Affinity Photo for iPad was touted as "the first full blown, truly professional photo editing tool to make its way onto the Apple tablet." This update makes it that much more convenient.
Yashica has released a new teaser video, and this one claims they'll be releasing an "unprecedented camera" in October on Kickstarter. Ready... set... speculate!
Storage solutions company Synology has just released its very first 6-bay NAS tower. Combined with the DX1215 expansion units, it can hold and control up to thirty drives.
We're always expanding our collection of product overview content, and we've just added videos for the Canon EOS 6D Mark II, the EOS Rebel SL2 and EOS M6.
The venerable Canon PowerShot G1 was announced seventeen years ago this week, marking the start of a line of enthusiast-focused compacts that's still alive and kicking.
Super macro photographer Can Tuncer captured these incredible close-ups of a single peacock feather using a special setup and three different microscope lenses.
After successfully crowdfunding the Biotar 75mm F1.5, Oprema Jena is at it again. This time they're bringing back the Biotar 58mm F2: the world's only lens with a 17-blade aperture.
Adobe's move to a subscription model is treating it very well indeed. The company has posted record revenue for the second quarter in a row, hauling in a mind-boggling $1.84 billion.
More details have emerged about the potential sale of Blackstone's 45% stake in iconic camera brand Leica.
Popular mobile editing app Snapseed just got a major update that includes a new interface and 11 new presets for both Android and iOS, as well as adding the Perspective tool to the iOS version.
It might sound like a strange idea, but taking macro photos of boiling water can actually result in some really cool photographs. A good photo experiment for a rainy day.
The database was created to "break with the narrow lens through which history… has been recorded" by equipping those who commission photography with "the resources to discover photographers of color available for assignments.
Lensbaby has released two new optics for their special "optic swap system." The Lensbaby Sweet 80 Optic gives you that trademark sweet spot of focus, while the Creative Bokeh optic gives you 9 different drop in aperture plate options to play with.
TechCrunch has already posted their review of the upcoming iPhone 8 (not yet the iPhone X), and they're calling it "a look into the augmented future of photography."
Affinity Photo is a $50 photo editing software with no subscriptions. That's it – pay for it once and you're done. And we think it's actually pretty darn good.
Instagram is currently testing a major change to the app's profile layout: replacing the 3-photo across grid with a 4-photo grid... and some users are NOT taking the news well.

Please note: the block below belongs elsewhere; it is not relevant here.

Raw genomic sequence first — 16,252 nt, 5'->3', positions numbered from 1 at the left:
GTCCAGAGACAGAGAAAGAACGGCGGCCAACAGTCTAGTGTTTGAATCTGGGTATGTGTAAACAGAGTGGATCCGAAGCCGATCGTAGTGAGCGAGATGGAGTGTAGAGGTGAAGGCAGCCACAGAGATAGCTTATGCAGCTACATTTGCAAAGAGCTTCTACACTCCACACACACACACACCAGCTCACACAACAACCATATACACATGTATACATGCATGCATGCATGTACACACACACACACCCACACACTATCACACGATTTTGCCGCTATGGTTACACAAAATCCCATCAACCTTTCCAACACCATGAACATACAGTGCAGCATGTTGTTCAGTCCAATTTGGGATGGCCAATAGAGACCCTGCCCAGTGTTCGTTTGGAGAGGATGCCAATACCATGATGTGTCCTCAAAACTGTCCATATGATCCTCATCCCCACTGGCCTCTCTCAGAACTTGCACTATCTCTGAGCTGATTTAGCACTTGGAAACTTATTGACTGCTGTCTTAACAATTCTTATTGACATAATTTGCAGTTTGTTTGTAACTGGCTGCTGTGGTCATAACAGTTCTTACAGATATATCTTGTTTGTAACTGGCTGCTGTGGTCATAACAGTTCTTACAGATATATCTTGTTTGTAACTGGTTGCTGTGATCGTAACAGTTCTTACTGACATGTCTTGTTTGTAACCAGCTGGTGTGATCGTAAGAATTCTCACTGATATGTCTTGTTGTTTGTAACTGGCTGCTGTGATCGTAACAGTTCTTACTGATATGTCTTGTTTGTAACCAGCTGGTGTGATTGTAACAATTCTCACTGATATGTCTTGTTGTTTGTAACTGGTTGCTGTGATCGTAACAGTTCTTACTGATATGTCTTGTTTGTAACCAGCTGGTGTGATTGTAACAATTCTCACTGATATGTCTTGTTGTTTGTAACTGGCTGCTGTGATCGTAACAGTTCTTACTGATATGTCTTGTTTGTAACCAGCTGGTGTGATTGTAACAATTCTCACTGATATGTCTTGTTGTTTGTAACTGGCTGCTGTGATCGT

A report by USSRPhoto is shedding some light on the return of the famed Zenit camera brand. It seems the full-frame mirrorless camera they're working on will be made in part by Leica using components from the Leica SL.
According to a reliable Korean report, Samsung is developing a smartphone sensor that's capable of super slow motion. Translation: Samsung's next batch of Galaxy smartphones may be able to shoot 1,000fps.
This simple photograph of a seahorse and Q-tip has taken the internet by storm. We spoke to photographer Justin Hofman about how it was captured, and what it means to him.
After a massive leak last week, Profoto has officially debuted the Profoto A1: the company's first on-camera flash system that they're calling "the world's smallest studio flash."
"When the first hyperfocal distance charts were designed, someone decided that an acceptably sharp background contained some blur — enough to notice in a medium-sized print [...] After that point, nearly every other hyperfocal chart followed suit."
The Canon EOS Rebel SL2 (also known as the EOS 200D) is the company's impressively compact entry-level DSLR. Packing a 24MP APS-C sensor, DIGIC 7 processor and Dual Pixel AF, it promises a lot of bang for the buck. And while not mind-blowing, it handles most tasks very well.
Correct these four common composition mistakes and your photos will be more balanced, tell a better story, and lead your viewer's eye where you want it to go.
The rugged, compact 360° action camera Kodak unveiled at Photokina in 2016, the Kodak PixPro Orbit 360, is finally available in the United States.
iOS 11 launches tomorrow, and it'll save all of your pictures in a new high efficiency image format called HEIC. Fortunately, there's now a converter that will let you turn those photos back into JPEGs.